What is the meaning of life?
Zul Andra, Editor-in-chief
To me, the answer can be found in the question. A nod to René Descartes’ “Cogito ergo sum” or “I think, therefore I am”. But before we strain our necks nodding, let’s visit the land of the rising sun where the meaning of life could either sway to a tea ceremony or to stabbing a knife in your own belly. Whatever rocks your philosophical boat, man.
There is a Japanese concept of living called ikigai— which means “a reason for being”. There are four fundamentals in this concept that one must attain. They are: what you love; what the world needs; what you can be paid for; and what you are good at. Imagine each of these fundamentals taking up four different circles to form a Venn diagram, the goal is to find your centre, your ikigai. Or the goal could even be to just google it because pictures.
To attain ikigai, you can’t half-bake your dance steps and go for, say, two out of four of these fundamentals. (Do you make a cup of tea with only water? No.) You can’t shortcut ikigai. If you are only about what you are good at and what you love, you have attained “passion”. This is a struggling artist working at Starbucks. If you are only about what you love and what the world needs, you have attained “mission”, and you’re either Andrew Garfield as a Portuguese Jesuit priest spreading the word in Japan ( Silence, 2016) or Garfield saving the world as Peter Parker ( The Amazing Spider-Man, 2012/2014).
I first came across ikigai when I was having drinks with an editor from another magazine. It was a rainy Monday evening. The magazine and newspaper industry is facing its most challenging era. The old guards have no idea what to do with the digital landscape and the new faces have opinions that could either inhabit Mars or kill us on the way there. I was finding answers from the bottom of a glass of whisky. Glass after glass, whisky after whisky. (Aside: my designer asked if it’d be easier to find the answers if the glass was smaller. Intrigued I was, but tequila shots on a Monday I will definitely not have.)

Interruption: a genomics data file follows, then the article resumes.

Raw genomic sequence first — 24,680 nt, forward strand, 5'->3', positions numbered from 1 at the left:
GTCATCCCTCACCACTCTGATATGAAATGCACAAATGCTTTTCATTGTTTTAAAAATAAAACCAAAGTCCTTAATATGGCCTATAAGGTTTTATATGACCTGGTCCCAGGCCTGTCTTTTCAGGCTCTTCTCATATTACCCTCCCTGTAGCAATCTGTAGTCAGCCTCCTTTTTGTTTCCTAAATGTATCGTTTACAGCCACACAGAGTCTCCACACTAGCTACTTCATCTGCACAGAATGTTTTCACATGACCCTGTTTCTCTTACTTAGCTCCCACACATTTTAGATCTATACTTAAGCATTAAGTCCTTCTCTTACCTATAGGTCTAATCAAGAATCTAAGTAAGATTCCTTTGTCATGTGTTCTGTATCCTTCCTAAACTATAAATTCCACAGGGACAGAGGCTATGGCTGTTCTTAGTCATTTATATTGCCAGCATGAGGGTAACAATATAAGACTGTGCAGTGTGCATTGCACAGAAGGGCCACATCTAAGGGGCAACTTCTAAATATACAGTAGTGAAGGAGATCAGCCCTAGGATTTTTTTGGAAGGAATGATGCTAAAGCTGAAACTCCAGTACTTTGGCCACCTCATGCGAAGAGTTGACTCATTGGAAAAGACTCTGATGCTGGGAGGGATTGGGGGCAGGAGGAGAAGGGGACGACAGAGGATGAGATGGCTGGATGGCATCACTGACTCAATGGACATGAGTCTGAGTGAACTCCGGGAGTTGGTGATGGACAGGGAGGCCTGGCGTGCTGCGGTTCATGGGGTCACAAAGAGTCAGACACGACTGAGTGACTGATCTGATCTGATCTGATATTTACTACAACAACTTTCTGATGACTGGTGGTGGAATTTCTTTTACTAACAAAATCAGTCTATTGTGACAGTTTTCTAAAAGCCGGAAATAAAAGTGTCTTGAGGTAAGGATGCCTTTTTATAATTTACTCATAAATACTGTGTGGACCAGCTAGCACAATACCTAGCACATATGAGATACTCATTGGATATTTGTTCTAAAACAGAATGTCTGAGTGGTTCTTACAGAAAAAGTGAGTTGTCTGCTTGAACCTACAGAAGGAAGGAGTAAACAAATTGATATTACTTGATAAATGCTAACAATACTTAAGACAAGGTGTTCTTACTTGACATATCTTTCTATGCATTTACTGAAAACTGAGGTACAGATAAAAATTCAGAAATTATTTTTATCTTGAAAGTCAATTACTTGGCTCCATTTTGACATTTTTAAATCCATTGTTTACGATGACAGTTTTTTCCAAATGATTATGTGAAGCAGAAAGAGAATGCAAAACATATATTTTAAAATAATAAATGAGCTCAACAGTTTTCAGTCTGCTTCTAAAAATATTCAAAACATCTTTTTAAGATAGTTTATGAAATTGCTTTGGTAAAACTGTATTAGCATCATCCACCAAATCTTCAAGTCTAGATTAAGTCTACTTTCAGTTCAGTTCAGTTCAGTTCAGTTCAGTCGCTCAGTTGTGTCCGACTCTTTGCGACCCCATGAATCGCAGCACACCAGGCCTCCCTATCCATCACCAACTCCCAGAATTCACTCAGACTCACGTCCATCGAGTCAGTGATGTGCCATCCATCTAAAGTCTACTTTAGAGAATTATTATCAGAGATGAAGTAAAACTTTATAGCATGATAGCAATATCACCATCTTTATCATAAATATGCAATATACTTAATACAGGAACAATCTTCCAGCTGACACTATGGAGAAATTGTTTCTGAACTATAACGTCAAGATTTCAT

The editor brought up this spectacular concept of ikigai and all the lights reflecting on the wet surface of the road seemed to light up to me. Almost blinding me. Like, “Woah, man. Can we turn down these lights of epiphany for a second?” That bright. He knew his ikigai like it was a continental breakfast buffet at a cheap hotel. For him, it all pointed to a deep and uncompromising drive for selfishness. “It’s not very Ayn Rand,” he told me. “Ayn Rand’s position is selfishness for the greater good. I don’t care about the greater good.” He then mentioned his belief in the ideology and the philosophy of Satanism. For context, he’s an absolutely nice chap.
According to a BBC article, there are many books about ikigai “but one in particular is considered definitive: Ikigai-nitsuite ( About Ikigai, 1966).” The book’s author, Mieko Kamiya, posits that there’s a subtle difference in the meaning of ikigai which is similar to happiness. “Japanese people believe that the sum of small joys in everyday life results in a more fulfilling life as a whole,” the BBC writer added.
Ikigai is an actionable concept. It’s no good writing it down in a notebook as part of a collection of “things to do”. That’s the difference. It isn’t a reason for becoming, it is a reason for being. To the people of Okinawa, Japan, where the concept of ikigai is said to have been founded, the reason for being is to get up every morning. It could be something as simple as that, but more often than not, it is the simplest things that are the hardest to attain. Find your reason for being and you will discover the meaning of life. Ikigai out.